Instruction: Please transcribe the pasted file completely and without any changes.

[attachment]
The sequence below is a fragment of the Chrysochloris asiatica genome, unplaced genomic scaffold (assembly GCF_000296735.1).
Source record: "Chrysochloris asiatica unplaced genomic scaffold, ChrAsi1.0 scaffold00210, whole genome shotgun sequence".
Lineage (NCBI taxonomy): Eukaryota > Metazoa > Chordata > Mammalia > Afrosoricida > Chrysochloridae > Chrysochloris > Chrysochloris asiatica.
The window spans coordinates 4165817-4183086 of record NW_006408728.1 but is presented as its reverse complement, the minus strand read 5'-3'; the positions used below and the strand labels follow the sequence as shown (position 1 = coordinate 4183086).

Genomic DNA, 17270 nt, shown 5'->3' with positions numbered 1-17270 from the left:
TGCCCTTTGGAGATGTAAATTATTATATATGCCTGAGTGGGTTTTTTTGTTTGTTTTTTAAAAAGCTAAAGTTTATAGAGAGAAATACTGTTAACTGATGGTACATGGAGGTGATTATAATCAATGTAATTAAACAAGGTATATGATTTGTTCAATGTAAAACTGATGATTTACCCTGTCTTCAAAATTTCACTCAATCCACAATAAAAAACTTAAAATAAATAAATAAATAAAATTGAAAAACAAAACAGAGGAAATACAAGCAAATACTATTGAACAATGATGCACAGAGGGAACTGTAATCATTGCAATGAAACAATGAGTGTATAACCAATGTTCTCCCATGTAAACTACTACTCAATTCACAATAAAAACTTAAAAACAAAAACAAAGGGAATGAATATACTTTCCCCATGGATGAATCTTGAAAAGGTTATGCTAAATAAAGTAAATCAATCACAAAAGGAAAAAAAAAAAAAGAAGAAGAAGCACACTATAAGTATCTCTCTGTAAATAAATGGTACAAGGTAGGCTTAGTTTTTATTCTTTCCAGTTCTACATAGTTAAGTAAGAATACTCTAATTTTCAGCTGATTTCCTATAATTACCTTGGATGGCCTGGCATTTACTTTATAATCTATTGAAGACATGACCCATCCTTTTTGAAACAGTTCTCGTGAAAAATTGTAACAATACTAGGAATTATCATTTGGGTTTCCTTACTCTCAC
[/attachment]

The sequence below is a fragment of the Chrysochloris asiatica genome, unplaced genomic scaffold (assembly GCF_000296735.1).
Source record: "Chrysochloris asiatica unplaced genomic scaffold, ChrAsi1.0 scaffold00210, whole genome shotgun sequence".
Lineage (NCBI taxonomy): Eukaryota > Metazoa > Chordata > Mammalia > Afrosoricida > Chrysochloridae > Chrysochloris > Chrysochloris asiatica.
The window spans coordinates 4165817-4183086 of record NW_006408728.1 but is presented as its reverse complement, the minus strand read 5'-3'; the positions used below and the strand labels follow the sequence as shown (position 1 = coordinate 4183086).

Genomic DNA, 17270 nt, shown 5'->3' with positions numbered 1-17270 from the left:
TGCCCTTTGGAGATGTAAATTATTATATATGCCTGAGTGGGTTTTTTTGTTTGTTTTTTAAAAAGCTAAAGTTTATAGAGAGAAATACTGTTAACTGATGGTACATGGAGGTGATTATAATCAATGTAATTAAACAAGGTATATGATTTGTTCAATGTAAAACTGATGATTTACCCTGTCTTCAAAATTTCACTCAATCCACAATAAAAAACTTAAAATAAATAAATAAATAAAATTGAAAAACAAAACAGAGGAAATACAAGCAAATACTATTGAACAATGATGCACAGAGGGAACTGTAATCATTGCAATGAAACAATGAGTGTATAACCAATGTTCTCCCATGTAAACTACTACTCAATTCACAATAAAAACTTAAAAACAAAAACAAAGGGAATGAATATACTTTCCCCATGGATGAATCTTGAAAAGGTTATGCTAAATAAAGTAAATCAATCACAAAAGGAAAAAAAAAAAAAGAAGAAGAAGCACACTATAAGTATCTCTCTGTAAATAAATGGTACAAGGTAGGCTTAGTTTTTATTCTTTCCAGTTCTACATAGTTAAGTAAGAATACTCTAATTTTCAGCTGATTTCCTATAATTACCTTGGATGGCCTGGCATTTACTTTATAATCTATTGAAGACATGACCCATCCTTTTTGAAACAGTTCTCGTGAAAAATTGTAACAATACTAGGAATTATCATTTGGGTTTCCTTACTCTCAC